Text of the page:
Women are making progress in at least one place: the board of directors.
But beyond that, gender diversity efforts are looking a lot less rosy.
In a recent study, index provider MSCI found that while women have started to take a fair share of board seats in companies with established diversity, equity, and inclusion programs, they are still far less present in the C-suite and the general workforce.
Among constituents of the MSCI World Index, slightly more than half (54 percent) of companies with established DEI programs have at least 30 percent of board seats represented by women. Yet only 20 percent of executive managers of these companies are women. The numbers get even smaller in the upper rungs of the corporate ladder: women only account for 15 percent of chief financial officers and 6 percent of CEOs. About 35 percent of the total workforce at these companies are women.
MSCI defines an established DEI program as one that provides “significant benefits to facilitate DEI or that have set quantitative diversity targets in their recruitment processes.” Among the 1,542 companies in the MSCI World Index, 88 percent have disclosed women’s representation at the executive level, while 73 percent have disclosed the percentage of women in the company as a whole.
Although gender diversity at the board level has improved, “the rate of change has varied year over year,” according to another MSCI report titled “Women On Board – Progress Report 2021.” In 2019, 20 percent of board seats of companies in the MSCI ACWI Index – which captures large and mid-cap stocks in 23 developed and 25 emerging markets – were taken by women, up by 2.1 percentage points in 2018. In 2020, the rate of increase dropped to 1.1 percentage points, “indicating a slowdown in this trend,” according to the report.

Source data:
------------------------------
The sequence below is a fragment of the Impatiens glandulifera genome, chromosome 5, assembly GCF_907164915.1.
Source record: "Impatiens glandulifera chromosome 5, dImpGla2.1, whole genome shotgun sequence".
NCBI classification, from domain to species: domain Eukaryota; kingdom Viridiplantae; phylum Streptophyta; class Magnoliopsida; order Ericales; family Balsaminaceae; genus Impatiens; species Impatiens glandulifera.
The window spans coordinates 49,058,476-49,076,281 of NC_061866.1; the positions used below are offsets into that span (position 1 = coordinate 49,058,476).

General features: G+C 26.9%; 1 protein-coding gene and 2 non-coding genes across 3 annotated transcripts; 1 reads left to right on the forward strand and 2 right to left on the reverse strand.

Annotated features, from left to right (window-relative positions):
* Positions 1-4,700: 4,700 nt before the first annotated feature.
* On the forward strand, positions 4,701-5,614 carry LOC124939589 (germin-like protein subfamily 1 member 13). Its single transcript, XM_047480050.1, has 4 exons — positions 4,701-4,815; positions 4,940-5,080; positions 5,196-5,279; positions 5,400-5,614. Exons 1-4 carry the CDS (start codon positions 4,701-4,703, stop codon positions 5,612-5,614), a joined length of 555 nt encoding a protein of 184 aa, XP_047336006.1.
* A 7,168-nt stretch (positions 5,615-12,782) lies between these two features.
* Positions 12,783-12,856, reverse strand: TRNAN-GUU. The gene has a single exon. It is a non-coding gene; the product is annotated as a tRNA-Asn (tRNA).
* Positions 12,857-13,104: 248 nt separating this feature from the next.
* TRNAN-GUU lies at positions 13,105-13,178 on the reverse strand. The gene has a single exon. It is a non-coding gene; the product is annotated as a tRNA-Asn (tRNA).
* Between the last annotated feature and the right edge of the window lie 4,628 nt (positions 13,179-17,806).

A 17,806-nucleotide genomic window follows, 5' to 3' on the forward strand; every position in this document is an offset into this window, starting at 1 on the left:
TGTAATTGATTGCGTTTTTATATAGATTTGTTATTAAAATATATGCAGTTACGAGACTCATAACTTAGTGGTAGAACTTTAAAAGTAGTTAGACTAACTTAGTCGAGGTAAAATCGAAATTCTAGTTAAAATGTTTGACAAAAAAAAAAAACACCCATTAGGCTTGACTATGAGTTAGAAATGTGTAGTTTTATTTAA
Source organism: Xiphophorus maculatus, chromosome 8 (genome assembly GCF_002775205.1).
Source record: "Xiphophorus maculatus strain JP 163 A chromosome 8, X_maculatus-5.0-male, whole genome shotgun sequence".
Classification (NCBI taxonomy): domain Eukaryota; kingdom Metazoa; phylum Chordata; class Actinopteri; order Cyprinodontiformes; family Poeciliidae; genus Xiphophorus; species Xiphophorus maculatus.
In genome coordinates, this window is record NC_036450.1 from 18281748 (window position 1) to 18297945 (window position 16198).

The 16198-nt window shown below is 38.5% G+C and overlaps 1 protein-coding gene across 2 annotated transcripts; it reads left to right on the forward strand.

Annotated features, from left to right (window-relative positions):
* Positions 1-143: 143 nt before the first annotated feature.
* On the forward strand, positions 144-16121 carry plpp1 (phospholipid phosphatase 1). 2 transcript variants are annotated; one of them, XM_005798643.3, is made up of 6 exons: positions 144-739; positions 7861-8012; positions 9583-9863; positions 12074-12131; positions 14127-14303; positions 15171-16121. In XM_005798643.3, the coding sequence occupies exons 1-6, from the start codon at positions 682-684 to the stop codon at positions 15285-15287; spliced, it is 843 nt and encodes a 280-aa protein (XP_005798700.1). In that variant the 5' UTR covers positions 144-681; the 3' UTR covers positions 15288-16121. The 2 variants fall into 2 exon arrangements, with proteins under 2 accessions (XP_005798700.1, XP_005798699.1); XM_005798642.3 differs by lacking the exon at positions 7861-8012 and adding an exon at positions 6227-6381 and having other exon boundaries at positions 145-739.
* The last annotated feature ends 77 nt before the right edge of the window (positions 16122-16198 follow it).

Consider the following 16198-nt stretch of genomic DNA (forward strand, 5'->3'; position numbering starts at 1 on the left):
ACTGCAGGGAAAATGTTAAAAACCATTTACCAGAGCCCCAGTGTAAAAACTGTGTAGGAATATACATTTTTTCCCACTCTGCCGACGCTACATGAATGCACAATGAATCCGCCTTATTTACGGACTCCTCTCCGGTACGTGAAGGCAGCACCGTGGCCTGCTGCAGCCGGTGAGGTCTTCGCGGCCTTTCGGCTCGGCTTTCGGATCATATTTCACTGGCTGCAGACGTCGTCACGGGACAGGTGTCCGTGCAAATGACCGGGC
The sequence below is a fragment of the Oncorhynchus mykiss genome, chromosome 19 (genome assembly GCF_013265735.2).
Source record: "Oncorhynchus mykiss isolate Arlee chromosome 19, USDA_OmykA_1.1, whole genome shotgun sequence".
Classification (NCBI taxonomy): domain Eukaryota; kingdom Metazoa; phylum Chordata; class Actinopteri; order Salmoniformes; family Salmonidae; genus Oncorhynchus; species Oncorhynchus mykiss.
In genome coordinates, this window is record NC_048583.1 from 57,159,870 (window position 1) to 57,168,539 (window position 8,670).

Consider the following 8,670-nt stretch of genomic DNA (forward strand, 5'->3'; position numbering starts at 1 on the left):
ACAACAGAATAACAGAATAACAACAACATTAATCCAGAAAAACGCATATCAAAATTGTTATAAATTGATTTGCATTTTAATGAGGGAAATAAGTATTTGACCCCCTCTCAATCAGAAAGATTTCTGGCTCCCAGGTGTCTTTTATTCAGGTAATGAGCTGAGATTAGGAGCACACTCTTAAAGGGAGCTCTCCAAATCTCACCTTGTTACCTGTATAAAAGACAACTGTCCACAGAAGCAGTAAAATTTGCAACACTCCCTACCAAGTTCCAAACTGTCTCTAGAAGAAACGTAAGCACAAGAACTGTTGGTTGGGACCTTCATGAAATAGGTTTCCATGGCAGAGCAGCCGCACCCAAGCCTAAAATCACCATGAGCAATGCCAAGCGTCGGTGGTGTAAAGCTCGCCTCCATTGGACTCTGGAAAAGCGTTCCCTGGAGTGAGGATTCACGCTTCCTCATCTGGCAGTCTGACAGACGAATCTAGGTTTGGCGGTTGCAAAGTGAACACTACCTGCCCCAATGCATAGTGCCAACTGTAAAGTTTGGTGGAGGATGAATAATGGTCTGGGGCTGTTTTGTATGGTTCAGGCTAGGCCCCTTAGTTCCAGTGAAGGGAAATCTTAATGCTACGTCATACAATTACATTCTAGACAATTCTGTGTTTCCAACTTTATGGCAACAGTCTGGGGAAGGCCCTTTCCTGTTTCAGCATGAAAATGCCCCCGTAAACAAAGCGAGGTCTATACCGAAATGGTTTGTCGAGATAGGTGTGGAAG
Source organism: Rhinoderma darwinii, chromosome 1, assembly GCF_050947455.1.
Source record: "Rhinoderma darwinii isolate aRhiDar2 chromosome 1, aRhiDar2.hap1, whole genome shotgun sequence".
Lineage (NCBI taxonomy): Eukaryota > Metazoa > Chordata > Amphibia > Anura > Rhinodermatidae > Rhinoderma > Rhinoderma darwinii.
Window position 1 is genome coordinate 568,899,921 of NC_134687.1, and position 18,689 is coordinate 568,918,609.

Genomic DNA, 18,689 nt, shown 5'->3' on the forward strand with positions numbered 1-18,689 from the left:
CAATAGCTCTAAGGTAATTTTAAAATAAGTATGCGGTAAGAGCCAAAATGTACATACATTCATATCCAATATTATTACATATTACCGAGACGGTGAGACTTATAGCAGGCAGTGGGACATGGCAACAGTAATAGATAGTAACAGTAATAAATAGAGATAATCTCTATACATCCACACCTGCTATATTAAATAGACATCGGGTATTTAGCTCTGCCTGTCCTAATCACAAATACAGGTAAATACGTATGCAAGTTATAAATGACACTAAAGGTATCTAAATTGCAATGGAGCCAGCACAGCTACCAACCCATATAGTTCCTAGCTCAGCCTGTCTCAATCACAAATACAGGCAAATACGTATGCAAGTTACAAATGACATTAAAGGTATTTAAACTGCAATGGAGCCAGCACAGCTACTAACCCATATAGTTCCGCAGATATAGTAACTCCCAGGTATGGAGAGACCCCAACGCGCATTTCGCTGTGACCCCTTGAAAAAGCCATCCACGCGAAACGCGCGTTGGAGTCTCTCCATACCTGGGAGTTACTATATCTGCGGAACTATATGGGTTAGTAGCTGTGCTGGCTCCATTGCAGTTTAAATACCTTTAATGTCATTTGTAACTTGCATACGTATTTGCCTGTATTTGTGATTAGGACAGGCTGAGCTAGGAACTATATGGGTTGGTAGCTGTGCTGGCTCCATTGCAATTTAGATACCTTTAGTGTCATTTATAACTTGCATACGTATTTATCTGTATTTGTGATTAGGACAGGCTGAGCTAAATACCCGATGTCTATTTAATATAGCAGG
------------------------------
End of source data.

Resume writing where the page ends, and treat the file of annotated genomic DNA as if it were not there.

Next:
The gender board gap is even more glaring in emerging markets. Among companies in the MSCI EM Index, only 17 percent of those with established DEI programs have more than 30 percent of women on the board.
Board diversity has been a heated proxy voting concern in developed countries — much more so than in emerging markets. That partly explains developed countries’ outperformance in women’s board representation. Marc Goldstein, head of U.S. research at the proxy advisor Institutional Shareholder Services, told II in an earlier interview that ISS has similar proxy voting suggestions regarding board diversity for companies in North America and Europe. “In some European countries, boards are already expected to have at least 40 percent of women,” he said. But in many other parts of the world – even Japan, a developed country – “there are no rules on [diversity] and still plenty of companies have all-male boards.”
But apart from the outperformance on the board level, developed countries lag just as much as their emerging markets peers in terms of their diversity progress. Among the MSCI EM constituents with established DEI programs, women represent 17 percent of executive managers, 18 percent of CFOs, and 6 percent of CEOs, roughly the same proportion as in the developed countries.
“Comprehensive DEI policies alone have been unable to move the needle on gender diversity in the workforce, although they may have helped (for better or worse) focus companies on improving board diversity,” the MSCI report concluded. It added that diversity-conscious investors should pay more attention to the companies’ actual progress in the general workforce than to anything they say in their DEI statements.